Jinhua Zhang is a Full Professor in the School of Civil Engineering at the Southeast University of China. He received his BEng and MSc degree of Engineering Mechanics in 2002 and 2005, respectively. He did his Ph.D thesis entitled “Development of the Three-dimensional Mesoscopic Model and Analysis of Mechanics and Damage Mechanism for Engineering Materials and Structures under Intense Dynamic Loading” and obtained the PhD degree in Civil Engineering in 2015. His thesis led him to receive the distinction of receiving the “Excellent Doctoral Dissertation” Award of Jiangsu Province. He is the general Secretary of the Engineering Research Center of Safety and Protection of Explosion & Impact of Ministry of Education (ERCSPEIME) at the Southeast University. He is an active member of the International Association of Protective Structure (IAPS).

His main research interests are related to the three-dimensional (3D) mesoscale modelling approach of engineering material, the computation theory and designation method for engineering structure against intense dynamic loading, the protection technology against falling rocks in mountainous region, etc. He hosted and participated in several research projects of National Natural Science Foundation. Through his research he has presented several contributions in several research fields, including the establishment of 3D random mesoscopic model, the analysis method for the macro- and micromechanics of engineering material and structure under intense dynamic loading, and the designation and application of new material and structure in protection engineering. He has published more than 50 papers in International scientific journals, and obtained more than 10 authorized Chinese invention patents and software copyrights.

About the author

Hongfa Yu is a Full Professor in the College of Civil Aviation at the Nanjing University of Aeronautics and Astronautics (NUAA) in China. After he has completed a BEng degree from the Department of architectural Engineering at the Shenyang Jianzhu University (SJU) of China in 1985, he worked as an Associate Research Fellow in the Qinghai Institute of Architecture and Building Materials of China. He joined the School of Materials Science and Engineering at SJU in 1998, and was promoted to Professor in 2000. He did his Ph.D thesis entitled “Study on High Performance Concrete in Salt Lake: Durability, Mechanism and Service Life Prediction” and obtained PhD degree in Structural Engineering from the School of Materials Science and Engineering at the Southeast University of China in 2004. His thesis led him to receive the distinction of receiving the “Excellent Doctoral Dissertation” Award of Jiangsu Province and the “National Excellent Doctoral Dissertation Nomination” Award. After that he got a position as a Professor in the Department of Civil Engineering at NUAA, and served as the Chairman of the department from 2005 to 2010.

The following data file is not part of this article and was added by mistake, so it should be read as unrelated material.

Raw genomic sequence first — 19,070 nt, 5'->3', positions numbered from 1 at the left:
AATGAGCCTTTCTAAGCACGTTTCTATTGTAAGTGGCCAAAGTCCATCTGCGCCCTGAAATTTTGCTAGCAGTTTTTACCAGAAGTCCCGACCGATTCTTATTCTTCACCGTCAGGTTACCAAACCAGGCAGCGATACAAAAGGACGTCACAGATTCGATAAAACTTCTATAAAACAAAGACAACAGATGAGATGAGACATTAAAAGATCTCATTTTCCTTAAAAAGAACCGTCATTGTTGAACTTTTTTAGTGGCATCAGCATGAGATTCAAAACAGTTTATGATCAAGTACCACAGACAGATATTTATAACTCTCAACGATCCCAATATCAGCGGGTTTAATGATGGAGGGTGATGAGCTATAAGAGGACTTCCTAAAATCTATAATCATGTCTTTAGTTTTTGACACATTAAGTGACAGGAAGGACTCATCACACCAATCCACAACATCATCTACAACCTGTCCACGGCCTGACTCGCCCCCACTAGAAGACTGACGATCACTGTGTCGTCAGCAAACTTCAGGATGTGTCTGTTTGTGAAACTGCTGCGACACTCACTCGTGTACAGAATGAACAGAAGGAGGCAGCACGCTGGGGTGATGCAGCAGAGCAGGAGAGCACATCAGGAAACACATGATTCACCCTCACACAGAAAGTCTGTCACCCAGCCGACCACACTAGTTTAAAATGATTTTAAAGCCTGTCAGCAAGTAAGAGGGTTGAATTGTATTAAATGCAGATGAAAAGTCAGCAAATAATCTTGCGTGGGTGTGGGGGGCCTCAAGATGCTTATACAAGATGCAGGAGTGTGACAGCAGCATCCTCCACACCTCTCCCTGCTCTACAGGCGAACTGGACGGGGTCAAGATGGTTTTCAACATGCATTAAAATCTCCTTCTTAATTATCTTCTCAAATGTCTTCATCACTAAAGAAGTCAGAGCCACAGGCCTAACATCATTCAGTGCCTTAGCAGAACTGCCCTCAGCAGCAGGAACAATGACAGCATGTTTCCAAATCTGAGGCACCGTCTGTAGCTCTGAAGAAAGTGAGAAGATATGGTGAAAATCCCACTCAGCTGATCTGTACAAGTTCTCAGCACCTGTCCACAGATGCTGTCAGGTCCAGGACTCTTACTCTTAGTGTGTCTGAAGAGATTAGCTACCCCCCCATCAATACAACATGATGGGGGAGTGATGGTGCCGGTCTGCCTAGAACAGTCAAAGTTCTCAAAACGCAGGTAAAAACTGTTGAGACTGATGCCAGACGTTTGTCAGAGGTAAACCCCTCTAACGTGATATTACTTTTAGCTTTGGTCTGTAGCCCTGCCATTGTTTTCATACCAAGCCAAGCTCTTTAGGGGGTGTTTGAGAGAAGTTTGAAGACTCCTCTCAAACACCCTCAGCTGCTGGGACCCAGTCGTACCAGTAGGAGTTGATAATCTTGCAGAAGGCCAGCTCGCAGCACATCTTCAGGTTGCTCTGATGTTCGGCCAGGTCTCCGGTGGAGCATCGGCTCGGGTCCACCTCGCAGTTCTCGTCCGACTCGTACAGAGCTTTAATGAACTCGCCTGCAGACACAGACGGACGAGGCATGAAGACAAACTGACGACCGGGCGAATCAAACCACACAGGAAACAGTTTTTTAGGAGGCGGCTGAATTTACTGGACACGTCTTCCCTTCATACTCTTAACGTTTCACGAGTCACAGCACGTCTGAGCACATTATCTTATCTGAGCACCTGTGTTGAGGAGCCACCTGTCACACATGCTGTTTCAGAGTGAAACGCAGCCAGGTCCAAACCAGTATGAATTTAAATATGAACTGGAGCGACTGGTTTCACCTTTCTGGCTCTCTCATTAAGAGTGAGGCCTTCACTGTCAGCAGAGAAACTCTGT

As an active researcher and academic, he is the Vice President of China Magnesite & Material Association (CMMA), and the member of many professional associations, including the Architectural Society of China, the RILEM (International Union of Laboratories and Experts in Construction Materials, Systems and Structures) China Chapter, the American Concrete Institute (ACI) China Chapter, etc. He is the Research Fellow at the Qinghai Institute of Salt Lakes, Chinese Academy of Sciences (CAS), and was involved in the Hundred Talent Project of CAS from 2008 to 2013. He was also a Distinguished Professor of “Kunlun Scholar” in Qinghai Province (China) from 2012 to 2015. Currently he is also working in the School of Civil Engineering at the Qinghai University as a Full professor.

His main research interests are focused on new cementitious material, civil engineering material and structure, micromechanics of concrete, durability and service-life prediction of reinforced concrete structure, etc. He hosted and participated in several research projects of National Natural Science Foundation. Through his research he has presented several contributions in several research fields, including the preparation method for Magnesium cementitious material and new concrete material, modified chloride-diffusion theory and concrete durability, and micromechanics of concrete. He developed the Life prediction software “ChaDuraLife V1.0” which is suitable for the reinforced concrete structure in chloride environment, and has employed it in the designation of the Dalian Bay Undersea Tunnel of China. He also developed the micro- and macromechanics calculation software “ChaITZV1.0”, which can provide comprehensive result data and calculation formula for the interfacial transition zone (ITZ) of concrete. He has edited three books and co-authored more than 400 papers in scientific journals and conference proceedings, and obtained more than 30 authorized Chinese invention patents.

About the author

Dr. Haiyan Ma is a Lecturer in the College of Civil Aviation at the Nanjing University of Aeronautics and Astronautics in China. She received her BEng degree from the Department of Engineering Mechanics at Hunan University (HNU) of China in 1998, her MSc degree in Solid Mechanics from Department of Engineering Mechanics at HNU in 2001 and her PhD degree in Structural Engineering from the School of Civil Engineering at Southeast University of China in 2006. Dr. Ma has been awarded the visiting scholarship funded by the China Scholarship Council for academic communication in the Department of Civil, Environmental & Geomatic Engineering at the University College London of UK from 2019 to 2020. Her research interest is mainly related to the micromechanics of concrete.

Her scientific contributions have mainly focused on the static- and dynamic behavior of concrete and the mechanics of building membrane structures. Her seminal contributions focused on the mechanical behavior of concrete under environmental loading and coral aggregate concrete subjected to intense dynamic loading, aimed at promoting the application of coral aggregate concrete in reinforced concrete structures.

She has co-authored more than 130 publications, including research papers in scientific journals and conference proceedings, and she has lead several research projects on the dynamic behavior of coral aggregate concrete at meso-level.

Reference

Wu, Z., Zhang, J., Yu, H., & Ma, H. (2020). 3D mesoscopic investigation of the specimen aspect-ratio effect on the compressive behavior of coral aggregate concreteComposites Part B: Engineering, 198, 108025.

Go To Composites Part B: Engineering